Ah, the new year.
That blessed time of year where many people set goals for the next year. The gym where I work out, will be filled with people who have set 2018 as they year where they finally get fit.
For two weeks or so, at least.
Every year, many people set goals and they typically fall to the wayside by the end of the month.
Well, for one thing, most people don't consider the cost of their goals when they make them. They make a goal that they are going to lose weight but fail to consider that they will need to give up their favorite high calorie, zero nutrition snack.
They set a savings goal without thinking about how they will need to pass the sales rack at their favorite store without actually buying anything simply because it’s on sale.
Secondly, we often set goals that are too vague. I was talking to an aspiring musician one day and I asked him one of my favorite questions, “You have 525,600 minutes to spend over the next 365 days. How will you spend them? What will be different about your life when those minutes are spent.”
That’s a start of a goal but it’s not actually a goal.
What does that mean?
I asked him how much time he was going to spend on polishing his music.
He had zero idea. I told him that I doubted he would actually change much about his music.
If goals are actually going to create change, they have to be specific and measurable.
We often fail to understand the why of our goal.
What are the specific actions we need to take in order to achieve them? If I want to write a book, how many hours a week am I going to dedicate to it?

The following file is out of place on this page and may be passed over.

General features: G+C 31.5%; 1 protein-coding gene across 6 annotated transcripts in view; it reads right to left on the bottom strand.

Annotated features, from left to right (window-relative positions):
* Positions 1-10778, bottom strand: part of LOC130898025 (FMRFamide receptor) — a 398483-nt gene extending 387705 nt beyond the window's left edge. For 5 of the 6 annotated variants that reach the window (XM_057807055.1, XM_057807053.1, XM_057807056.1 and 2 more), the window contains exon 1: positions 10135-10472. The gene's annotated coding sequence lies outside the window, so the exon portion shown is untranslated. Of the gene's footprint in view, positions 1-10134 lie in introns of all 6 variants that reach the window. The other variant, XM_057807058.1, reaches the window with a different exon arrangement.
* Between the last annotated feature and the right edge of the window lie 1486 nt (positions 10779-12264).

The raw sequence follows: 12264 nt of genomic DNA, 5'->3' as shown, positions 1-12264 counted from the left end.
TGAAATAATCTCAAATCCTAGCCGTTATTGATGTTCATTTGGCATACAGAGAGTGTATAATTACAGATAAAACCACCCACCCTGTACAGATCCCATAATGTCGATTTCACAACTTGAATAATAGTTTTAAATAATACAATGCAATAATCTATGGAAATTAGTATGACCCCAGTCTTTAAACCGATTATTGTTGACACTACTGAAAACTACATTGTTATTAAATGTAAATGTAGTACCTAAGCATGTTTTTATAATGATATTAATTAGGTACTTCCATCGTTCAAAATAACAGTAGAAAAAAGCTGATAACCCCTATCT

If I am going to set a savings goal, how much am I going to transfer into savings?
If I am going to set a weight/healthy goal, how many calories should I consume? How much time should I spend exercising?
Where can I learn what I need to learn in order to accomplish these actions?
Why do you want to do what it is your doing? This is why I ask about how you will spend your minutes. The older I get, the more I am convinced that time is our most precious commodity.
Often, we spend it as if we are not in control of how we spend it. As if it just magically disappears from our life.
If you want next year to be different from last year, you must spend this present year differently.
Take some time and write down what you want to happen over the next year.
Now, write out what the emotional pay off is to those goals. I've written about this idea, here. For example, I had a friend that wanted to lose and keep off nearly 100lbs. I asked him about the payoff to his goals. He said, he wanted to be able to walk his daughter down the aisle and go hiking with his son. "Write it down!" I told him.
Change happens when we take the time to answer there key questions. What do you want? What are you willing to pay? What are you willing to risk?
Take time to explore your goals. What do you want (be specific). What are the necessary behaviors you'll need to achieve your goal? What is the emotional payoffs to your goal? If you want to lose weight, why? If you want to save money, what do you want to feel when you save that money? If you want to sponsor a child in another country, what is the emotional reason?
Lastly, we often fail to get back up when we fail. People who attempt change, who want to fight against the status quo of their lives will fail more than people who do not worry about changing. Failure is part of the process. If we are going to successfully change something, we will have to overcome that failure by getting back up and going at it again. Many times, we will need to reattempt change multiple times. *Note. The squirrel has nothing to do with the post. I just thought it was cute.